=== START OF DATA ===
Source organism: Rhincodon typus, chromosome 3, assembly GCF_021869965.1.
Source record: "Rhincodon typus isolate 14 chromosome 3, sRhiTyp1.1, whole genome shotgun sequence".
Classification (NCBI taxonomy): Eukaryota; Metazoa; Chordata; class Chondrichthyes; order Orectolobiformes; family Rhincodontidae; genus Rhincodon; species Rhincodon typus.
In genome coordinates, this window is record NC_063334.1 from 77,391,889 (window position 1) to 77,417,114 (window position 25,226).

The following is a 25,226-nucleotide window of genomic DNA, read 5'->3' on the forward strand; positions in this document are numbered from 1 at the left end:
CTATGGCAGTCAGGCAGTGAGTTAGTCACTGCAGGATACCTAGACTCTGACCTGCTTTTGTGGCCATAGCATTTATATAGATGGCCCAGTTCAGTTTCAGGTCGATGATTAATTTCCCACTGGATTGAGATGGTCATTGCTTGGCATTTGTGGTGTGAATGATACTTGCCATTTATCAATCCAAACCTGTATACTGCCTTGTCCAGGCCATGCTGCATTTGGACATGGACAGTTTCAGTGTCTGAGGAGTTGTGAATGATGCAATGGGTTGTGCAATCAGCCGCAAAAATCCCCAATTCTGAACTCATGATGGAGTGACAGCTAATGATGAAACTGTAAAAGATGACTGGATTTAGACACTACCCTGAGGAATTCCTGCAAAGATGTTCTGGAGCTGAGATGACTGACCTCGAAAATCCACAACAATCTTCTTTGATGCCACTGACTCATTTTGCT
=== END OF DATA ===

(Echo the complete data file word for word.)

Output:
Source organism: Rhincodon typus, chromosome 3, assembly GCF_021869965.1.
Source record: "Rhincodon typus isolate 14 chromosome 3, sRhiTyp1.1, whole genome shotgun sequence".
Classification (NCBI taxonomy): Eukaryota; Metazoa; Chordata; class Chondrichthyes; order Orectolobiformes; family Rhincodontidae; genus Rhincodon; species Rhincodon typus.
In genome coordinates, this window is record NC_063334.1 from 77,391,889 (window position 1) to 77,417,114 (window position 25,226).

The following is a 25,226-nucleotide window of genomic DNA, read 5'->3' on the forward strand; positions in this document are numbered from 1 at the left end:
CTATGGCAGTCAGGCAGTGAGTTAGTCACTGCAGGATACCTAGACTCTGACCTGCTTTTGTGGCCATAGCATTTATATAGATGGCCCAGTTCAGTTTCAGGTCGATGATTAATTTCCCACTGGATTGAGATGGTCATTGCTTGGCATTTGTGGTGTGAATGATACTTGCCATTTATCAATCCAAACCTGTATACTGCCTTGTCCAGGCCATGCTGCATTTGGACATGGACAGTTTCAGTGTCTGAGGAGTTGTGAATGATGCAATGGGTTGTGCAATCAGCCGCAAAAATCCCCAATTCTGAACTCATGATGGAGTGACAGCTAATGATGAAACTGTAAAAGATGACTGGATTTAGACACTACCCTGAGGAATTCCTGCAAAGATGTTCTGGAGCTGAGATGACTGACCTCGAAAATCCACAACAATCTTCTTTGATGCCACTGACTCATTTTGCT